There are several different ways to talk about the genre of "Richard Cory," depending on which aspects of the poem you wish to emphasize.
First, it is a "lyric" rather than "epic" poem. This distinction is an ancient one. Epics were typically defined as long heroic narratives, and lyric poetry was a shorter and more personal genre, dealing with individual experiences rather than the great events of history.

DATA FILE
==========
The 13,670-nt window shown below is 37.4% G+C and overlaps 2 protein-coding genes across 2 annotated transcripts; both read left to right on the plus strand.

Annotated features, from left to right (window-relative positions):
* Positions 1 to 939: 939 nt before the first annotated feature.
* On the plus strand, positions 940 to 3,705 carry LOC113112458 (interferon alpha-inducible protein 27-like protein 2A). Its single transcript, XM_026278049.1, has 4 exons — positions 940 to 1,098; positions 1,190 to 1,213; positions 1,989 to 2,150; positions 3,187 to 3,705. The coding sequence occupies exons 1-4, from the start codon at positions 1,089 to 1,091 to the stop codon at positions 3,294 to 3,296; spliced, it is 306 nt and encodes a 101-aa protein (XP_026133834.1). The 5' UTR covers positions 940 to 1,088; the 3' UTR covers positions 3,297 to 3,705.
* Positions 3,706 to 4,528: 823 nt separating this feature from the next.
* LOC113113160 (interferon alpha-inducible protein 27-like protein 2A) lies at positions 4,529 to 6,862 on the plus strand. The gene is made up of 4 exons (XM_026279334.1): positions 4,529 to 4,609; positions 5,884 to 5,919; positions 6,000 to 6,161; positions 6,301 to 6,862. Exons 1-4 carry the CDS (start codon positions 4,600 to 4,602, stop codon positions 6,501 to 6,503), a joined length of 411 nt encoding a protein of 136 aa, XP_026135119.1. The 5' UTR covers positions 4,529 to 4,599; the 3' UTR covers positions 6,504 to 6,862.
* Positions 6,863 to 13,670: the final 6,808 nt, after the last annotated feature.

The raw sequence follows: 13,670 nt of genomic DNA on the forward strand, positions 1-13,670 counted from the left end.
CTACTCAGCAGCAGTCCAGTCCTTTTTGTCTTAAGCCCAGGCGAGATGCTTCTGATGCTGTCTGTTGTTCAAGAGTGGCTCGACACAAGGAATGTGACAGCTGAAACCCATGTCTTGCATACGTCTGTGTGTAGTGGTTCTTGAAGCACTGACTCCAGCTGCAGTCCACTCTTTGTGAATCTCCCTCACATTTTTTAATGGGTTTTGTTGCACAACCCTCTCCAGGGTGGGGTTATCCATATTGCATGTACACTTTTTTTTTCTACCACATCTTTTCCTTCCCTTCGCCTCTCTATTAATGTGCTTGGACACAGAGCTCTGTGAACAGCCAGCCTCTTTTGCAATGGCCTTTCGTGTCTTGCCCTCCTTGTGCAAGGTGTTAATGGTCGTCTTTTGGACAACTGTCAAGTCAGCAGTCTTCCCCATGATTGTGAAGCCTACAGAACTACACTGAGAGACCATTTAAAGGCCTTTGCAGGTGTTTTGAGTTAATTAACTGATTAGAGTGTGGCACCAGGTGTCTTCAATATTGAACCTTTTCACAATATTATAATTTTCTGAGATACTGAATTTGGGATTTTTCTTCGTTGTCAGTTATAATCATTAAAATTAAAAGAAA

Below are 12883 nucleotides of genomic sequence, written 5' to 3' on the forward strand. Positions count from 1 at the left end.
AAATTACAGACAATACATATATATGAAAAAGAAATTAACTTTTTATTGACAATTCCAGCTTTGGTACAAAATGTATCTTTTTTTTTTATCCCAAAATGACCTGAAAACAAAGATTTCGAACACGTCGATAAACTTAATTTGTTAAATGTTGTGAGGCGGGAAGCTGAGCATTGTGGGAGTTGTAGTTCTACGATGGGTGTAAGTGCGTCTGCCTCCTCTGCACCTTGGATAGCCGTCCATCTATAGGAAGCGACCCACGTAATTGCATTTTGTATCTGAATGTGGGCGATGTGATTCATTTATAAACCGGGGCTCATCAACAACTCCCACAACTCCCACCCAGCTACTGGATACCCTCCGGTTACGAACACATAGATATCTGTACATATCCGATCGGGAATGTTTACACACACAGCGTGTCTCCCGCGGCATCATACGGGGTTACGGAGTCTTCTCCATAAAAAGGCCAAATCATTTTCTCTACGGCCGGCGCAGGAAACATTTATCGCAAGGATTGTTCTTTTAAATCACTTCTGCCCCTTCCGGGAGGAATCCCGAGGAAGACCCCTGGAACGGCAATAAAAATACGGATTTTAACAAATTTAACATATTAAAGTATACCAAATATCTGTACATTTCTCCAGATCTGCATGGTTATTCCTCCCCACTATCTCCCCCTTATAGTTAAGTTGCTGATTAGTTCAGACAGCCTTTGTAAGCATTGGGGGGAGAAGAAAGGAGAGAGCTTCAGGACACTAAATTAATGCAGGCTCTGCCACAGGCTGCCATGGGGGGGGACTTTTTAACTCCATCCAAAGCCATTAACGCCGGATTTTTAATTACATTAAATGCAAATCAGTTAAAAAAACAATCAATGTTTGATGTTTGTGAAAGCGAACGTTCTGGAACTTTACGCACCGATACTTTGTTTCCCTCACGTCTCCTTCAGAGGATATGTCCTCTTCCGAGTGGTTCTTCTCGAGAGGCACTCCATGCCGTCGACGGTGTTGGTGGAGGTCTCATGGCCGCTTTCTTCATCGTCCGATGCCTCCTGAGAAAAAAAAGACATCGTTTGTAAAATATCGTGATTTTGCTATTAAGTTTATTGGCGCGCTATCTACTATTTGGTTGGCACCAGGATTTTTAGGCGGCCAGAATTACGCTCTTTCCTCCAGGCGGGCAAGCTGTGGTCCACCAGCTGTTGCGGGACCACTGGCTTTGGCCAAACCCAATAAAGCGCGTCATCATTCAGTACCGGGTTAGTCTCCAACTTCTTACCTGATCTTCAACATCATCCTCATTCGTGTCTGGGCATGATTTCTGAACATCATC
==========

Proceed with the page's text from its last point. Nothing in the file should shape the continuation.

Second, it can be described as a "narrative" poem, meaning that it tells a story rather than simply expressing an emotion or describing something.
Although it is not a traditional oral ballad, its structure—in particular the use of open quatrains, simple narrative, and everyday experience—owes something to the ballad genre.
Finally, it is a "realistic" rather than romantic poem, talking about the everyday life in a small town.